Being part of the East Coast Invasion: "You're going back a ways as that was the Summer, going into the Fall of 1997 if I remember right. Yeah, that was very cool for someone like me. Coming up in Chicago and I was only in the business for about a year at that point, so I was green as grass and just getting the opportunity to work with guys who were working on a regular basis was appealing to me at that point and then to have the notoriety that some of those guys had like Reckless Youth, who was NWA North American Champ at the time meant a lot for a young wrestler to go out there and kind of have the opportunity to get the rub, so to speak, from some of these guys that were more of a I don't want say household names as they were Independents but to Independent fans, they were critical names. It meant a lot for my career and allowed me to network and become friends with people who down the line would help me branch out so definitely it was a source of pride."
His One Last Ride tour: "Retirement is kind of like that joke (where no one truly retires in wrestling). I told Terry Funk when I hurt my neck about a year ago, a little over a year ago, and it's what really spurred me on to doing the "One Last Ride" Tour as a way to say thank you and goodbye to promotions and people that I've been around this business with for the last 17 years, and my schedule blew up. I told Terry (Funk) that ‘Now I know why you retired like 25 times.' One Last Ride for me has been a cathartic thing, like I said to give back to the business and say hello to people I haven't seen in a long time and going to new places and saying goodbye to some old ones. So, without question, my time as an active performer is running out and it is a combination of many things but really, the bottom line is I'm not getting any younger and I've done just about anything I can on the independents. I don't want to be 45 and still having to hustle for a payday if you know what I mean."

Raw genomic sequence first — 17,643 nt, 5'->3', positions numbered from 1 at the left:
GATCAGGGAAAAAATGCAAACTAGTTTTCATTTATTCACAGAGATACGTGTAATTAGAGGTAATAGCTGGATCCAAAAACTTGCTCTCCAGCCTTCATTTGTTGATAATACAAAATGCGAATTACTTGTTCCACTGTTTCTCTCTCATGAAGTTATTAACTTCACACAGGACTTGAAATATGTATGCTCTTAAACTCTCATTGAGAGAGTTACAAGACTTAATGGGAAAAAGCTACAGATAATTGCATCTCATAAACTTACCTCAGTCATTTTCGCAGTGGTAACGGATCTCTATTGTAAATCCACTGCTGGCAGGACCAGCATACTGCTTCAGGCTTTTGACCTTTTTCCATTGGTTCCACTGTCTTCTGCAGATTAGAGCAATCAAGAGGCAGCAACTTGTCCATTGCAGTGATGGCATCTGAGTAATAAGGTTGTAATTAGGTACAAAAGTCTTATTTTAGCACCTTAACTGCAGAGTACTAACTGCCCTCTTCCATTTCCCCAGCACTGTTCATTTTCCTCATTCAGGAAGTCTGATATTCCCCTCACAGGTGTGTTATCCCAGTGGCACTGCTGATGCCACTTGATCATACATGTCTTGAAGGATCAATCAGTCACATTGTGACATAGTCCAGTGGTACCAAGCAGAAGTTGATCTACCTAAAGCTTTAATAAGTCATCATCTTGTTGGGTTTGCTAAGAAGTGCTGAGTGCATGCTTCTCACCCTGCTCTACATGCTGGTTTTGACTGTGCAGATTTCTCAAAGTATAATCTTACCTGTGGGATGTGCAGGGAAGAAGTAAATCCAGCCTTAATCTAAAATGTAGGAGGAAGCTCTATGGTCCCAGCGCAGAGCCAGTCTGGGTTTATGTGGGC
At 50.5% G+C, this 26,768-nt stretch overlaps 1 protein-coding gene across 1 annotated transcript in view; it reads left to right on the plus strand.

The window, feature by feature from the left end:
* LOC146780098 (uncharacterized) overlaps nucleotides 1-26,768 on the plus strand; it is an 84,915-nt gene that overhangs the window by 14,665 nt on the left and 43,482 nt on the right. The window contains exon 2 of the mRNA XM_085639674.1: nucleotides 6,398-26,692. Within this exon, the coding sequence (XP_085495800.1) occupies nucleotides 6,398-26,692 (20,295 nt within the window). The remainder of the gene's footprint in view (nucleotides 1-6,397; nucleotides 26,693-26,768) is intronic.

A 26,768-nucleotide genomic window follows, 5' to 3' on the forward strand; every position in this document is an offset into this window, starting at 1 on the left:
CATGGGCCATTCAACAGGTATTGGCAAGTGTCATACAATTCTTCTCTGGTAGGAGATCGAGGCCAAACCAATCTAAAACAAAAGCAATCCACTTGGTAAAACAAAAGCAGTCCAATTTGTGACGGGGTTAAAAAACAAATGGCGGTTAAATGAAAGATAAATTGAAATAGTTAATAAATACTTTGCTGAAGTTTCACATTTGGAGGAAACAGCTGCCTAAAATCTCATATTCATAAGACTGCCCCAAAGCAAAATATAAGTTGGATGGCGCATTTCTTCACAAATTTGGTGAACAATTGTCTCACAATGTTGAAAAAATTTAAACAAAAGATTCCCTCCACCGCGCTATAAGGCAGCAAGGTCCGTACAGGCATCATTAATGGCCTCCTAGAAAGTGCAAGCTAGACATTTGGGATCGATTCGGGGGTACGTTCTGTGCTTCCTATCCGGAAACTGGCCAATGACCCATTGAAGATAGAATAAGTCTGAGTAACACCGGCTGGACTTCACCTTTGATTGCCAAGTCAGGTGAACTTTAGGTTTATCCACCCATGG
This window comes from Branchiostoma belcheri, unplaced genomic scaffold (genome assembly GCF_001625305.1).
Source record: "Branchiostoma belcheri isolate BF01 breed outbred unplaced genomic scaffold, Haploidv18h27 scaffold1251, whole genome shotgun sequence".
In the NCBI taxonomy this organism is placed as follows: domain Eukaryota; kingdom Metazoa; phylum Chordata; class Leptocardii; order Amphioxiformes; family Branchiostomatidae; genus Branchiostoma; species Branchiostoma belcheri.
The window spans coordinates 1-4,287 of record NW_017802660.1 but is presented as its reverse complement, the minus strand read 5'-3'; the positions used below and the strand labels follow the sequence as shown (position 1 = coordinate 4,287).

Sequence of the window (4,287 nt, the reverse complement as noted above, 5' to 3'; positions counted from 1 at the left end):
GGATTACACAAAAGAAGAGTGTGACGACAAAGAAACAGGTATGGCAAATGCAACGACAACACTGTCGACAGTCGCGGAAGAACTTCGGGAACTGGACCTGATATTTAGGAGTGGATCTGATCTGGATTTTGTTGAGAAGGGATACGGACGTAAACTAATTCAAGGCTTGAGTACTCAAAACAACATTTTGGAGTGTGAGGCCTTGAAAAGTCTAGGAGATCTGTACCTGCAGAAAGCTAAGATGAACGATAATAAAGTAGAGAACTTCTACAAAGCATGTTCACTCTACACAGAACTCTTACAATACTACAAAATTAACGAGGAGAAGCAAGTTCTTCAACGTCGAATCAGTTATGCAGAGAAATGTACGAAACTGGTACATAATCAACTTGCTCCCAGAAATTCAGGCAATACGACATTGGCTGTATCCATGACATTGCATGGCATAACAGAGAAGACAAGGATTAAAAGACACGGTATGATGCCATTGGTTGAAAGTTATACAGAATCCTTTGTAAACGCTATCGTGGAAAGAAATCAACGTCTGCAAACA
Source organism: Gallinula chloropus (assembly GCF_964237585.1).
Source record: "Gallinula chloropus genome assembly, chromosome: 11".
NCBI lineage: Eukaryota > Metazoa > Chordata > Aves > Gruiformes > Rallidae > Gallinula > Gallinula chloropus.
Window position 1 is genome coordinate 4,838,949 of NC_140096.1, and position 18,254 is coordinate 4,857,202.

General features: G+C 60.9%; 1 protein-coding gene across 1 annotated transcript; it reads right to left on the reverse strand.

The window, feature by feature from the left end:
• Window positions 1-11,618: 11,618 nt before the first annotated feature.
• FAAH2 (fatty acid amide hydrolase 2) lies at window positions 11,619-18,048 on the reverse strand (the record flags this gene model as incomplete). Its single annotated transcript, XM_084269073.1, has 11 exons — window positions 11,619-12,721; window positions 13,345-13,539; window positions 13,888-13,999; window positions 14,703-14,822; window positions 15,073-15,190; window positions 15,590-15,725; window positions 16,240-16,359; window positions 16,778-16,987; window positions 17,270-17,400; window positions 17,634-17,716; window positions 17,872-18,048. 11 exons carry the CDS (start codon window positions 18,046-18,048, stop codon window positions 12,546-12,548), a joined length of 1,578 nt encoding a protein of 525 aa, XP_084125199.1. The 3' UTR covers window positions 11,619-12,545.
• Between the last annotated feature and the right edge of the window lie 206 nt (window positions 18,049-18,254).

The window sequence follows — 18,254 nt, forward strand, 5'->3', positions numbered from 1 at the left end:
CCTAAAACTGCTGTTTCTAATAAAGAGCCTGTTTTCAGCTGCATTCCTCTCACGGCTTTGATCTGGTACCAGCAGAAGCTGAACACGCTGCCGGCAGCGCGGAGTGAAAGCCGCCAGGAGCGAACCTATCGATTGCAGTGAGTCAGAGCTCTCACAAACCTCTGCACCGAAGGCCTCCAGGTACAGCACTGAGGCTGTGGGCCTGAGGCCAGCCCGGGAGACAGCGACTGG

Wrestlers he'd like to face on his "One Last Ride" tour: "There's two, actually, there's three; I'll add a third to the list. I would love, and I don't know how this hasn't happened over the last 17 years, I'd love to have a match with Jerry Lynn. He's one of my absolute favorite people that I've ever encountered in the wrestling business; actually in or out of the business. He's just a wonderful human being and that would be an honor. Kevin Steen, who I'm a big admirer of and someone I was a big, big proponent for when I was running Ring of Honor. I think the sky is the limit as far as his talent; we only had one match in Ring of Honor during our time there together so it would be great now to see how he's progressed and to mix it up with him. And then one of my favorite opponents ever was Brent Albright. He kind of took some time away from the business and he's kind of now been dipping his toes in the water and it would be great to have one more with him. So, I'd put those up on the top of the list."
His Seven Levels of Hate series with Colt Cabana: "It's amazing. I couldn't ask for a better opponent, really, than Cabana, in particular what we're doing with the Seven Levels of Hate. You know, people should realize that is part of the deal. We've known each other since we were teenagers and builds into a lot of things. To answer your question, it's great; it's not bittersweet, there's no bitter whatsoever, it's just sweet. It's great…Cabana currently holds a 3-0 lead on me, so it's win or go home effectively for me. As I've said, the whole premise was if I can't win the series, then I don't need to be competing anymore. So, not to be a prognosticator, and considering I am involved with the damn thing, but I would advise anyone near Kansas City on Saturday to get...